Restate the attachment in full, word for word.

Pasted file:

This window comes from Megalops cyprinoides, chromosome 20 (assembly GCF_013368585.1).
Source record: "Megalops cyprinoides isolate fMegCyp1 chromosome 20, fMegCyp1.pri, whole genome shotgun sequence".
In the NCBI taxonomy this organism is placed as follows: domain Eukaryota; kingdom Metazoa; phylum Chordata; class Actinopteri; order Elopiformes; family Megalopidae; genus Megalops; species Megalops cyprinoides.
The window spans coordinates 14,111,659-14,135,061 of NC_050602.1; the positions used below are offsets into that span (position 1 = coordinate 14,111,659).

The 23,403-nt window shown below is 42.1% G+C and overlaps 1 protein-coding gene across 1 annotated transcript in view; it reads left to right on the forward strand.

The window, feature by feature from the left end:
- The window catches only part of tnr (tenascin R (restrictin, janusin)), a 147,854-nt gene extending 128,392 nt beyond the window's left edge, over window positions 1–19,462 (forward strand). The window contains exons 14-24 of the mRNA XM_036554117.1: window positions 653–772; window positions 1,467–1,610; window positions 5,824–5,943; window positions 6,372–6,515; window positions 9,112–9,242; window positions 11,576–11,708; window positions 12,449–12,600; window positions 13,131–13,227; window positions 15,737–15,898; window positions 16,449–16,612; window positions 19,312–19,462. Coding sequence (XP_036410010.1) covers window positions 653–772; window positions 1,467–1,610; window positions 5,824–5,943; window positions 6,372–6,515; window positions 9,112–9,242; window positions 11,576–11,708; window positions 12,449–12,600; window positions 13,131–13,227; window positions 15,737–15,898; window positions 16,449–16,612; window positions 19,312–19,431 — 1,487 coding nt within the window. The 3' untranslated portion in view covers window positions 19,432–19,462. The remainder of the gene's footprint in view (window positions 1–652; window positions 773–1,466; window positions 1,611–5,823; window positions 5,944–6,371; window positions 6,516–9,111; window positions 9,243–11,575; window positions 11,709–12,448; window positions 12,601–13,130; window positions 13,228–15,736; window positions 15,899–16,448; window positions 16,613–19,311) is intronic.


This window comes from Megalops cyprinoides, chromosome 20 (assembly GCF_013368585.1).
Source record: "Megalops cyprinoides isolate fMegCyp1 chromosome 20, fMegCyp1.pri, whole genome shotgun sequence".
In the NCBI taxonomy this organism is placed as follows: domain Eukaryota; kingdom Metazoa; phylum Chordata; class Actinopteri; order Elopiformes; family Megalopidae; genus Megalops; species Megalops cyprinoides.
The window spans coordinates 14,111,659-14,135,061 of NC_050602.1; the positions used below are offsets into that span (position 1 = coordinate 14,111,659).

The 23,403-nt window shown below is 42.1% G+C and overlaps 1 protein-coding gene across 1 annotated transcript in view; it reads left to right on the forward strand.

The window, feature by feature from the left end:
- The window catches only part of tnr (tenascin R (restrictin, janusin)), a 147,854-nt gene extending 128,392 nt beyond the window's left edge, over window positions 1–19,462 (forward strand). The window contains exons 14-24 of the mRNA XM_036554117.1: window positions 653–772; window positions 1,467–1,610; window positions 5,824–5,943; window positions 6,372–6,515; window positions 9,112–9,242; window positions 11,576–11,708; window positions 12,449–12,600; window positions 13,131–13,227; window positions 15,737–15,898; window positions 16,449–16,612; window positions 19,312–19,462. Coding sequence (XP_036410010.1) covers window positions 653–772; window positions 1,467–1,610; window positions 5,824–5,943; window positions 6,372–6,515; window positions 9,112–9,242; window positions 11,576–11,708; window positions 12,449–12,600; window positions 13,131–13,227; window positions 15,737–15,898; window positions 16,449–16,612; window positions 19,312–19,431 — 1,487 coding nt within the window. The 3' untranslated portion in view covers window positions 19,432–19,462. The remainder of the gene's footprint in view (window positions 1–652; window positions 773–1,466; window positions 1,611–5,823; window positions 5,944–6,371; window positions 6,516–9,111; window positions 9,243–11,575; window positions 11,709–12,448; window positions 12,601–13,130; window positions 13,228–15,736; window positions 15,899–16,448; window positions 16,613–19,311) is intronic.